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Help double-checking my work on acceleration

  1. Oct 13, 2013 #1
    Hello! I'm new here and I would just like to make sure my work is correct.
    1. The problem statement, all variables and given/known data
    Question as listed in my textbook:
    "Go to http://www.fearofphysics.com/Xva/xva.html
    Start your first object at 1 m, give it a speed of 2.5 m/s, and an acceleration of 1 m/s squared.
    Start your second object at 1 m, give it a speed of 8 m/s, and an acceleration of 0 m/s squared.

    Hit "Go!" to see which object wins the race. Which won, the first or the second object?
    What factor ended up being most important in the race, speed or acceleration? If the race track was longer, which would have been more important, speed or acceleration? Explain your answer."

    Note: You guys don't have to go to the site. It's just a simple flash game. At those settings the second object wins because it's a very short race. (You can just click here to see http://www.fearofphysics.com/cgi-bi...1=1&object2=redtruck&x2=1&v2=8&a2=0&mode=wrap

    2. Relevant equations
    Formula given by my textbook for finding velocity and distance of an accelerating object in which v[itex]_{o}[/itex] is the initial velocity.
    v = v[itex]_{o}[/itex]t + at
    d = v[itex]_{o}[/itex]t + [itex]\frac{1}{2}[/itex]at[itex]^{2}[/itex]

    3. The attempt at a solution
    In this case speed is more important, as seen by the second object winning the short race presented by the game. However, if the race were longer, let's say it lasted for 100 seconds, the first object would have caught up to the second object 11 seconds in and by the end of the race the first object would have traveled 5250 m while the second would have gone a mere 800 m, losing by 4450 m. The longer the race is, the acceleration causes a greater and greater disparity between the distances traveled by the two objects.

    My calculations
    Finding the time when the two objects had traveled the same distance. (Solving for t)
    d = v[itex]_{o}[/itex]t + [itex]\frac{1}{2}[/itex]at[itex]^{2}[/itex] = r x t
    d = 2.5 m/s x t + [itex]\frac{1}{2}[/itex]1 m/s[itex]^{2}[/itex] x t[itex]^{2}[/itex] = 8 m/s x t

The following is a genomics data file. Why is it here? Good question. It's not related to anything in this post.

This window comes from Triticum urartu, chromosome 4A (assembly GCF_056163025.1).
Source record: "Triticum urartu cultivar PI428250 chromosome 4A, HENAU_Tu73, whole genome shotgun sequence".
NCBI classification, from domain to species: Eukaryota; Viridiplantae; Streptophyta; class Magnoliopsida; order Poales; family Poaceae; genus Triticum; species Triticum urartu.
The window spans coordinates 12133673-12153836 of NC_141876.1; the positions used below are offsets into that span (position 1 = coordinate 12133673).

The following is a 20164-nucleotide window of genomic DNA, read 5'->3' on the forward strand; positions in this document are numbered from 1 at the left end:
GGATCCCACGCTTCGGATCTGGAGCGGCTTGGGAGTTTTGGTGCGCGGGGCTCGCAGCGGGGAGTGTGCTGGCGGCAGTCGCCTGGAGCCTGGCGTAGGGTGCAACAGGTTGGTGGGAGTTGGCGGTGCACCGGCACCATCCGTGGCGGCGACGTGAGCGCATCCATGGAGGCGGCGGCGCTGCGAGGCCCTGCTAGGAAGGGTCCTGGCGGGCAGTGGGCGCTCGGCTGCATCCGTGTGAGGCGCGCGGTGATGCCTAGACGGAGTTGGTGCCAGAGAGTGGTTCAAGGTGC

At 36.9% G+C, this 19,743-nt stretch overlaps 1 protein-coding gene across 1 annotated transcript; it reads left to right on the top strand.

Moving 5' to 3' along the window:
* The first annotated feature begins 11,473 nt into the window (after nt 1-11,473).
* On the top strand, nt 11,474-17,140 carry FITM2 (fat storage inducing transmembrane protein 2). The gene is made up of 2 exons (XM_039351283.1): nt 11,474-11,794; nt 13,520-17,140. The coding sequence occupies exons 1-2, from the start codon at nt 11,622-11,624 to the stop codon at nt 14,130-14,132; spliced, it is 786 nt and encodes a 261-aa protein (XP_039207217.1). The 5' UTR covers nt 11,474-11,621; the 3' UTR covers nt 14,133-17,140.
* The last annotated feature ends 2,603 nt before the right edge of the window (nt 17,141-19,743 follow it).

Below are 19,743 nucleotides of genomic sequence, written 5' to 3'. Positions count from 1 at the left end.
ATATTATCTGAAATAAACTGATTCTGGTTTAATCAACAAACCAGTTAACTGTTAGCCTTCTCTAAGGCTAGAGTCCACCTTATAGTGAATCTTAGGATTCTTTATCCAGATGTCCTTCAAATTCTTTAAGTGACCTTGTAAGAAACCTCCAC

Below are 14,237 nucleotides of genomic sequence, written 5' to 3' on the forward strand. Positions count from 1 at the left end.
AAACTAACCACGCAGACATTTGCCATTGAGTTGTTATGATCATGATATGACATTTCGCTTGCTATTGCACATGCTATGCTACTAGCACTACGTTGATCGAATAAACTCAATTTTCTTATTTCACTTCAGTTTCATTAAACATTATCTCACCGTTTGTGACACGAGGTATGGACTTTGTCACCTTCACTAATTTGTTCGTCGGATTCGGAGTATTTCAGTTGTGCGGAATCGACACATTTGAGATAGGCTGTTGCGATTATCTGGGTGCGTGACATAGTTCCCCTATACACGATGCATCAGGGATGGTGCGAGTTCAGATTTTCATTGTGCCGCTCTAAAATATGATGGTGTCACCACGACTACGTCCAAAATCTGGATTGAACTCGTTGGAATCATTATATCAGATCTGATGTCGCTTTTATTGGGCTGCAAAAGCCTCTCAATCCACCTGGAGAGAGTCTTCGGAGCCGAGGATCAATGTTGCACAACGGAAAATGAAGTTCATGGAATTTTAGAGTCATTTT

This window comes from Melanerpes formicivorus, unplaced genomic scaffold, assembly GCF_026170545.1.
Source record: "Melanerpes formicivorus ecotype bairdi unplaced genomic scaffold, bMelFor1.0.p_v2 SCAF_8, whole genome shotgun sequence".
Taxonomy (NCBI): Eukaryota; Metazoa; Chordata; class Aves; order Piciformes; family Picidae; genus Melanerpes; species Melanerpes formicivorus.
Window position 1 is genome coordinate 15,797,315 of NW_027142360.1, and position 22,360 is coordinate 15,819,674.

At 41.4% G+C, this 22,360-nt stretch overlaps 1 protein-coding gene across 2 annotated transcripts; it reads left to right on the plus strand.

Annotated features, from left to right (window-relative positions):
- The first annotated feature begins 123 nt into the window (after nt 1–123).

d = 2.5t + [itex]\frac{t^{2} }{2}[/itex] = 8t
    d = 5t + t[itex]^{2}[/itex] = 16t
    t[itex]^{2}[/itex] = 11t
    t = 11 seconds
    Check: (First object) 2.5m/s x 11 seconds + [itex]\frac{1}{2}[/itex]1 m/s[itex]^{2}[/itex] x 11[itex]^{2}[/itex] = 88 meters traveled
    (Second object) 8m/s x 11 seconds = 88 meters traveled

    Finding the distances traveled by the two objects in 100 seconds.
    First object: 2.5m/s x 100 seconds + [itex]\frac{1}{2}[/itex]1 m/s[itex]^{2}[/itex] x 100[itex]^{2}[/itex] = 250 + 5,000 = 5,250 meters traveled
    Second object: 8m/s x 100s = 800 meters traveled

    Sorry for the length! It's been a long time since I've done any algebra and I just want to make sure I did this right. I hope it's easy to follow my calculations.
     
  2. jcsd
  3. Oct 14, 2013 #2
    You know the acceleration!!!!.....What are you trying to solve for???....You haven't mentioned anything in your question about finding anything!!!.....The question is just :

    If the race is for a short period of time, the initial velocity plays more important role because vaguely speaking acceleration get much time to set in. If the race is for a longer period of time, the acceleration of the object would create a disparity in the distance travelled (ever increasing with time).

    You solved for overtaking point (11 s), which clearly gives you the above explanation.

    Short Period<11 s
    Long Period>11 s

    Edit: you can easily calculate borderline length of short track and long track from overtaking point, which you have. It is 88 m.
     
    Last edited: Oct 14, 2013
  4. Oct 14, 2013 #3
    @NihalSh
    I just wanted to make sure that my calculations were correct. Like I said, I haven't done algebra in a long time and was kind of unsure of myself. So I guess what I wrote is right?
    Thank you for talking the time to comment! I really appreciate a second opinion :)
     
  5. Oct 15, 2013 #4
    yes, calculations were right. :smile:
     
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